The validation exercise included approximately 300 subjects for each language. A psychiatrist and a psychiatry social worker / coordinator conducted the study under the supervision of the principal investigator. Subjects presenting to the general / medical and psychiatry outpatient clinics fulfilling the eligibility criteria were selected for further evaluation on obtaining consent. The subjects then completed the BPHQ and their response documented. In the event that the subject was illiterate, the BPHQ was read out to them without any modifications / explanations to the questionnaire. Subsequently they were referred to the study psychiatrists who were blinded to the results of the BPHQ. The psychiatrist conducted a detailed clinical interview and arrived at a DSM-IV diagnosis if relevant. This completed the study requirement for each subject and they were referred to the appropriate clinic for further follow-up or treatment. The BPHQ diagnosis and psychiatrist interview diagnosis were compiled for each subject by the coordinator. The validation process is depicted in [Figure 2].

Statistical analysis

For each language, the presence or absence of a major depressive disorder (MDD) as diagnosed with the help of a patient-completed BPHQ and the psychiatrist DSM-IV diagnosis was matched. Kappa coefficient was used as the measure of agreement between the two diagnostic methods. The kappa statistic measures agreement above and beyond that expected by chance alone. The sample size calculation was based on the measure Kappa for MDD. It was expected that in the selected population of subjects who satisfied the eligibility criteria, the prevalence of depression would be around 50%. Based on the results in the PHQ Primary Care study,[1] it was expected that the Kappa would be around 0.6. To estimate the value of kappa in the population within an error of 0.1 with 95% confidence and 80% power, a sample of size 246 was required for each of the languages considered. To ensure that data for at least 246 subjects would be available, 300 subjects were enrolled for each language.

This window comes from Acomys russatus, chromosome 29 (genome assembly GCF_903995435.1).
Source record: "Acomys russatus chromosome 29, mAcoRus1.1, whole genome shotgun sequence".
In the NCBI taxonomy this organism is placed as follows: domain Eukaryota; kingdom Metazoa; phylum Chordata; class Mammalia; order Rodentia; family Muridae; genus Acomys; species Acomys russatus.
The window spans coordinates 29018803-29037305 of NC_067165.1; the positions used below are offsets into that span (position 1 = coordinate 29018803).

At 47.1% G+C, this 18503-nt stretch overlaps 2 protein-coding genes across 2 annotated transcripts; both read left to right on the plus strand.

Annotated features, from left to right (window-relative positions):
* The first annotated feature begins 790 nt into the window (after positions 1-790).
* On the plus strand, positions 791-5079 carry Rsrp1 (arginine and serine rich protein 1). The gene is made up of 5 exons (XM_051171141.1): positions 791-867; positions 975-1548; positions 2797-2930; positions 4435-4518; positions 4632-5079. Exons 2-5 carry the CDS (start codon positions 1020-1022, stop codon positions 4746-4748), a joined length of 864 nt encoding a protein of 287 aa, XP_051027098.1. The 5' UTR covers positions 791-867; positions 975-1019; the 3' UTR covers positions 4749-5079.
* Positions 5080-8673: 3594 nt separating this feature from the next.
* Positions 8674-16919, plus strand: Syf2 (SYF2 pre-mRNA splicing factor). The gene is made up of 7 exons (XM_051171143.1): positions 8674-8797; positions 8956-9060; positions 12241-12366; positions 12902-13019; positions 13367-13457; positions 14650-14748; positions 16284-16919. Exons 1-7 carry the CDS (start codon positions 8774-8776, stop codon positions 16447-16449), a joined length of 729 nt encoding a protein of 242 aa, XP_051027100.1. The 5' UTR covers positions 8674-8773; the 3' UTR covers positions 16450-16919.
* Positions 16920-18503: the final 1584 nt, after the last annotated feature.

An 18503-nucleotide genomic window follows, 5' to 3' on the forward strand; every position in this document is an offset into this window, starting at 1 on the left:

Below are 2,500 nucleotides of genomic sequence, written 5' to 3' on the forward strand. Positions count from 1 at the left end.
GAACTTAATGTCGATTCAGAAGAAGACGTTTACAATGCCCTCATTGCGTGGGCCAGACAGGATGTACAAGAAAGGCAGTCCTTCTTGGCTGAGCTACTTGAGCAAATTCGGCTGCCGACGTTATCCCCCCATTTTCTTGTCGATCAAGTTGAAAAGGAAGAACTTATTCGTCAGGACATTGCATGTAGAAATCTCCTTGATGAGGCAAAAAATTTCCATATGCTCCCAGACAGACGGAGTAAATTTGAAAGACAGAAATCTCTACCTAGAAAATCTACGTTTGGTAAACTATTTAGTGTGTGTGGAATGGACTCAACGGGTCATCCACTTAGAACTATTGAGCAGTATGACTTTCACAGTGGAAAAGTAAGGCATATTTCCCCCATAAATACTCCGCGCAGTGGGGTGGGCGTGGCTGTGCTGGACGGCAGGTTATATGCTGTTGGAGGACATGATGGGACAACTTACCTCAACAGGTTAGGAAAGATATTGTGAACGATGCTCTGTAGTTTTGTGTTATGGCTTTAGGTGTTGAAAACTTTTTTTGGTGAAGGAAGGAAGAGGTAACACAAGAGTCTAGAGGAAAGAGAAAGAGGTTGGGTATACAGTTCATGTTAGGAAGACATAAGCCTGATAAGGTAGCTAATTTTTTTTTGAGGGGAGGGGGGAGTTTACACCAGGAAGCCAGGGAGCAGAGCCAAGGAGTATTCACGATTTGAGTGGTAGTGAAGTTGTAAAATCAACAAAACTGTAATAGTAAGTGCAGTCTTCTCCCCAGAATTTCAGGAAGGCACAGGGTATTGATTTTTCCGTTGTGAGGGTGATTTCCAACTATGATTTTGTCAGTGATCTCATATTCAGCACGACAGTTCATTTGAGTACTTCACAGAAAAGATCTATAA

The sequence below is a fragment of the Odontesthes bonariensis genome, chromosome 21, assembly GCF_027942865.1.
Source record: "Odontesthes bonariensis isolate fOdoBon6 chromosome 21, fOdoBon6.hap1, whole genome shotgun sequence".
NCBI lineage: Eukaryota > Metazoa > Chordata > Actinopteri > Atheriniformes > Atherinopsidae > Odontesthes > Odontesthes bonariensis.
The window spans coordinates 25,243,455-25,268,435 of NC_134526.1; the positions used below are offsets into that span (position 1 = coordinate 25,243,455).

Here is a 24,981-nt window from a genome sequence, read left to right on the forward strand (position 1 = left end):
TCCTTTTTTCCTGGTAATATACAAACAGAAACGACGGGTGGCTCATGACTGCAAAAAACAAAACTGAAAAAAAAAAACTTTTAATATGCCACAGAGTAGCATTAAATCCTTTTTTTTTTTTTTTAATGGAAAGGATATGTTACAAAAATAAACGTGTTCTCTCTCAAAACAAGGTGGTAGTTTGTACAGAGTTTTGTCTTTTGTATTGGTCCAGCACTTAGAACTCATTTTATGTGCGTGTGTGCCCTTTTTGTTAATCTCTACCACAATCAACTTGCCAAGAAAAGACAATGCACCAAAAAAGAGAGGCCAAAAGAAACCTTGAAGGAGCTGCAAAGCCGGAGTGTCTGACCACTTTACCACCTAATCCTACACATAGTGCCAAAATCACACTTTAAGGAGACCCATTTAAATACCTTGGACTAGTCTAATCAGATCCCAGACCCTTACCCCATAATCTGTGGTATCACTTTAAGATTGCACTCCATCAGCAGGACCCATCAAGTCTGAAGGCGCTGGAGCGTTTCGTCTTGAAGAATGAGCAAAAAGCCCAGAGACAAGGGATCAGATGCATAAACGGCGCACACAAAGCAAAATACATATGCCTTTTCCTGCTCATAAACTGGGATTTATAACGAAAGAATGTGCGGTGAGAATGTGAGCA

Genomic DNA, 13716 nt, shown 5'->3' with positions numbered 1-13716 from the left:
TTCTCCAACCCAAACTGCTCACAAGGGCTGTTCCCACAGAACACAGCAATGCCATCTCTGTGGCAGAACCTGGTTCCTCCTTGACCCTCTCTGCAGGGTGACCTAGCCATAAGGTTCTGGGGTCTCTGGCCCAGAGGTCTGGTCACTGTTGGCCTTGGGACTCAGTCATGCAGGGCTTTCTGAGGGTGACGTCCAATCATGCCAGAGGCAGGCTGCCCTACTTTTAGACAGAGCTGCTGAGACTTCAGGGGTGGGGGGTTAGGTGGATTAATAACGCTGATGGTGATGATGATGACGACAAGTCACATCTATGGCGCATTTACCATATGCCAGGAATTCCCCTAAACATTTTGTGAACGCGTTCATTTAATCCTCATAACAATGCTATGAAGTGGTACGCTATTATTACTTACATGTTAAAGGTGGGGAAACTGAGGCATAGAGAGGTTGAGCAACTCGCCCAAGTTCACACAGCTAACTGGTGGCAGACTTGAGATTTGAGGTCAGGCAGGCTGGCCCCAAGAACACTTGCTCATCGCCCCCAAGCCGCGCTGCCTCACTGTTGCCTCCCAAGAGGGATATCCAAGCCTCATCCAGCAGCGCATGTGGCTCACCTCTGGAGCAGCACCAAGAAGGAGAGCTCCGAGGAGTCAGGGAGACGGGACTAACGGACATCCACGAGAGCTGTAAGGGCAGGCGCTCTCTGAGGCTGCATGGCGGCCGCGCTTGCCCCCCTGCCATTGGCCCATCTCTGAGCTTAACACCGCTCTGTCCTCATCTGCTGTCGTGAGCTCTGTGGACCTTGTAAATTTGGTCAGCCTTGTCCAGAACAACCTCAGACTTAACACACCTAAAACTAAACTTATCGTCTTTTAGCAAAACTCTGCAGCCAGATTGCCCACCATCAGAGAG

A Kappa coefficient of 3000 patients.

In the first attempt the validation exercise failed in seven out of 11 languages. On further review and analysis, the following factors were determined to have contributed to the variation in accuracy for various languages. The profile of patients may have contributed to the discrepancy between Kappa values for various languages. The accuracy was higher in languages that were validated in metro cities and this could be due to the awareness and ease of responding to such questionnaires.

Secondly, in terms of the language of the translation, the Hindi and Marathi language translations were reviewed and it was observed that the Hindi translation included qualifiers, which were missing in the English (original) and Marathi version. The language used though technically accurate was complex and sometimes difficult to understand. The BPHQ translations not being simple enough for the local population was a possibility. The language of these questionnaires was modified and simplified while maintaining the integrity and content of the questions.

The BPHQ is simple because patients themselves can fill in the questions. It is quick since the primary care physician (PCP) takes less than three minutes to review the filled-in questionnaire and make a diagnosis of MDD. It is reliable as it has been field tested and validated in more than 3300 patient samples. The result of the validation study shows high sensitivity (ability to detect true positive cases of MDD) and specificity (ability to detect true negative cases of MDD). The entire exercise was accomplished over two years. Subsequently, workshops have been conducted across the country by psychiatrists to train the PCPs regarding the use of the tool.